Forecast for the Ogden Area Mountains

Issued by Drew Hardesty for Sunday, March 10, 2019 - 7:10am
A MODERATE DANGER exists for human triggered avalanches 1-2'+ deep and a couple hundred feet wide on a variety of aspects and elevations...and pockety in the lower elevations. Loose snow sluffs may run fast and far, especially on the steepest southerly aspects. If the sun or greenhousing manifests, wet avalanches are to be expected.
Safe and excellent powder riding can be found on low angle northerly slopes with no overhead hazard.
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Weather and Snow
Happy Daylight Savings.
Skies are mostly cloudy with perhaps a trace of new in the mountains. Under the spell of a weak warm front, we have slowly warming temperatures (upper-teens to low 20s) and mercifully light winds from the south. The cool, shady terrain will still have 5 star riding but some southerlies will have a breakable sun crust beneath the new.
It's been a good run this winter with much of the state well above average- see below (courtesy of our partners here at the Colorado Basin River Forecast Center - we share an office with them at the NWS)

For the next couple days, we can expect overcast to mostly cloudy skies, light southerly winds and a warming trend toward the upper 20s along the ridgelines. A weak storm system arrives Tuesday night into Wednesday which should be good for another 4-8" of snow. Get it while you can. Models suggest high and dry late week into the weekend...and beyond -
As always, you can find good info on Instagram @ogdenavalanche or #ogdenavalanche
Recent Avalanches
Ski area avalanche control teams triggered both shallow storm slabs and loose snow avalanches with ski cuts and explosives.
In the Ogden area backcountry adjacent to Snowbasin, we heard about a party of three that triggered a soft slab avalanche onto a party of two below. This was reportedly in the Strawberry area (Birch Creek?) on a northeast facing slope at 8500-9000'. One member of the party below was caught and carried and partially buried. There was no report of injuries or lost gear. We hope to hear more info on this.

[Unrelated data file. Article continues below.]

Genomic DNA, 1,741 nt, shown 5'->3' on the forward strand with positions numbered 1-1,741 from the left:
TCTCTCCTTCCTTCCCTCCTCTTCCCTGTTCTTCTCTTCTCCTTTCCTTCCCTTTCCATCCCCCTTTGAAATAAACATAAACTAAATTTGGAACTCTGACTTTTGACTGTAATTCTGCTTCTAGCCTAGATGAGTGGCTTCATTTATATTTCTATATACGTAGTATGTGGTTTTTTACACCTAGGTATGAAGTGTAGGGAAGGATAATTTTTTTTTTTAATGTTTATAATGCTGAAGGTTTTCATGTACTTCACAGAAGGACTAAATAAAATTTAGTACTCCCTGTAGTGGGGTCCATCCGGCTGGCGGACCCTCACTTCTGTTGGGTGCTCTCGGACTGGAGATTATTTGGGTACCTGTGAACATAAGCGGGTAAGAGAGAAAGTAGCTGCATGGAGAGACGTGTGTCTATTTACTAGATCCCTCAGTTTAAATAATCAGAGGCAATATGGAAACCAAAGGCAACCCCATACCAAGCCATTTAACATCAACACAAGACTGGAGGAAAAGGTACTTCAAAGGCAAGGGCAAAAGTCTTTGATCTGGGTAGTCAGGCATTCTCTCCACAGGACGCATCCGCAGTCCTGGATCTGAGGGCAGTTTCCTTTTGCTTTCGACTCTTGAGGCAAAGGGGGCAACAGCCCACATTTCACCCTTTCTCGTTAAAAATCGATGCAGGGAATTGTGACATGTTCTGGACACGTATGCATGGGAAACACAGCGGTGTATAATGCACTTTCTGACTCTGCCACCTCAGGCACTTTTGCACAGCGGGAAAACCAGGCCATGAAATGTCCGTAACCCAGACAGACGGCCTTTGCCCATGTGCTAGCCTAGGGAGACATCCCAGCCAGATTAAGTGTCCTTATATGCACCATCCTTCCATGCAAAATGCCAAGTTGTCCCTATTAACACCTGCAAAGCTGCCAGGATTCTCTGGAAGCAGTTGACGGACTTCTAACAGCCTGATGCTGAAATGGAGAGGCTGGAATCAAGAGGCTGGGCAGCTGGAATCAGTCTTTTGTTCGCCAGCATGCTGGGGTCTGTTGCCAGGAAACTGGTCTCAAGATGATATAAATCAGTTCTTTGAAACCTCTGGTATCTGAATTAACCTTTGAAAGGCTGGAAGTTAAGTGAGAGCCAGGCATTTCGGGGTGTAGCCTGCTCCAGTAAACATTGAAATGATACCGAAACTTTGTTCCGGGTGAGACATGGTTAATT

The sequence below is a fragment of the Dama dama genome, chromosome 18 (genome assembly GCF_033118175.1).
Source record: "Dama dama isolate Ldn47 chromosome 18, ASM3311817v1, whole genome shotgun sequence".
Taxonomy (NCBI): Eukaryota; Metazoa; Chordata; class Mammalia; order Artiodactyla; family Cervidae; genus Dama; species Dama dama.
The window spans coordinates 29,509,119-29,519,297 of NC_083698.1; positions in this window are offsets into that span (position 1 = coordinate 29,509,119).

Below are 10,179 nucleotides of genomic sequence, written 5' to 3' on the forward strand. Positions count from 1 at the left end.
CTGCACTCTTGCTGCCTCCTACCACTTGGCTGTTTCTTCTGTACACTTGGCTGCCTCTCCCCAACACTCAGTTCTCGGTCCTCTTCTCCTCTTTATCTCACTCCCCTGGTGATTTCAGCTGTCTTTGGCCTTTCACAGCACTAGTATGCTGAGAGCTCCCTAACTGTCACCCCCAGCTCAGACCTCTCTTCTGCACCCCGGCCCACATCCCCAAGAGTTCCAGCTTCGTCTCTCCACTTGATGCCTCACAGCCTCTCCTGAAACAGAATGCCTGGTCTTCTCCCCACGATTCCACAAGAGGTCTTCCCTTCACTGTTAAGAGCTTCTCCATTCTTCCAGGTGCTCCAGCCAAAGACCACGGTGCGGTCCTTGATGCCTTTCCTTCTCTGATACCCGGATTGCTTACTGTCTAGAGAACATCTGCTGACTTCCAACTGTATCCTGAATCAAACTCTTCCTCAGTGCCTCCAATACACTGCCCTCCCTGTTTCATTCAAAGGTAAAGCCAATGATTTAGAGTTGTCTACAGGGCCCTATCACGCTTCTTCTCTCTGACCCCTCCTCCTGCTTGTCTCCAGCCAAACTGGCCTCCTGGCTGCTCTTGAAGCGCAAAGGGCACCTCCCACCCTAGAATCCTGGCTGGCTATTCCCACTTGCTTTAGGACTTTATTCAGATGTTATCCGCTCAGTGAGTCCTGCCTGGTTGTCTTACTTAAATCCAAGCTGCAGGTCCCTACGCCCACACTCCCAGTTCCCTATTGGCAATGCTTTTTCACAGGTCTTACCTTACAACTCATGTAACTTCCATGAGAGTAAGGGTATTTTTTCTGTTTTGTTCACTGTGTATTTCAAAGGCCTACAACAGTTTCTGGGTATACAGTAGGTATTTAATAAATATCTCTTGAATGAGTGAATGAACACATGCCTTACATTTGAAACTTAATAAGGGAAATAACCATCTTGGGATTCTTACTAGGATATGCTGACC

Many natural and human triggered avalanches reported in the snow snow from Friday with continued shooting cracks reported yesterday.
Avalanche Problem #1
New Snow
You can still trigger an avalanche within the recent storm snow on a variety of structural interfaces up to and over two feet deep today. Failure planes may include graupel, early storm low density snow, and on sun and rain crusts. Absent the tell-tale signs of instability (cracking, collapsing), it's worth pulling out the shovel and performing a few snow tests to gather info on the snow that you're keen to ski or ride. Use test slopes (steep but low consequence terrain) to help gather info for representative terrain.
A couple of fine points for today:
  1. Graupel (pellet snow) can be a significant weak layer as it often runs downhill and pools at the base of cliff bands or on clear transitions from steep to less steep terrain. It's not uncommon to successfully descend a couloir only to trigger the pocket in the aprons or more benign terrain below.
  2. Sluffing today is possible in the steepest terrain and may be more likely and problematic on the steep southerly aspects today. Weak snow may have developed above yesterday's sun crusts and this may aid and abet any of the sluffing on these slopes.
  3. Cornices are generally too large to tangle with and remain highly suspect. Remember 5% of our avalanche fatalities involve cornice fall.
Additional Information
  1. Terrain and terrain traps: note that some terrain is forgiving (nice open runout zones) and some is not. This must be part of the calculus if the snow doesn't agree with your assessment of it. Will you get carried over a cliffband, buried more deeply in a gulley or slope transition, or bashed through the trees? Use terrain to your advantage.
  2. Don't let the feeding frenzy go to your head. Communicate with other parties that may be above or below. One of Colorado's avalanche fatalities this winter involved a skier triggered avalanche onto a person in the runout zone below. INFO
General Announcements
This information does not apply to developed ski areas or highways where avalanche control is normally done. This forecast is from the U.S.D.A. Forest Service, which is solely responsible for its content. This forecast describes general avalanche conditions and local variations always occur.

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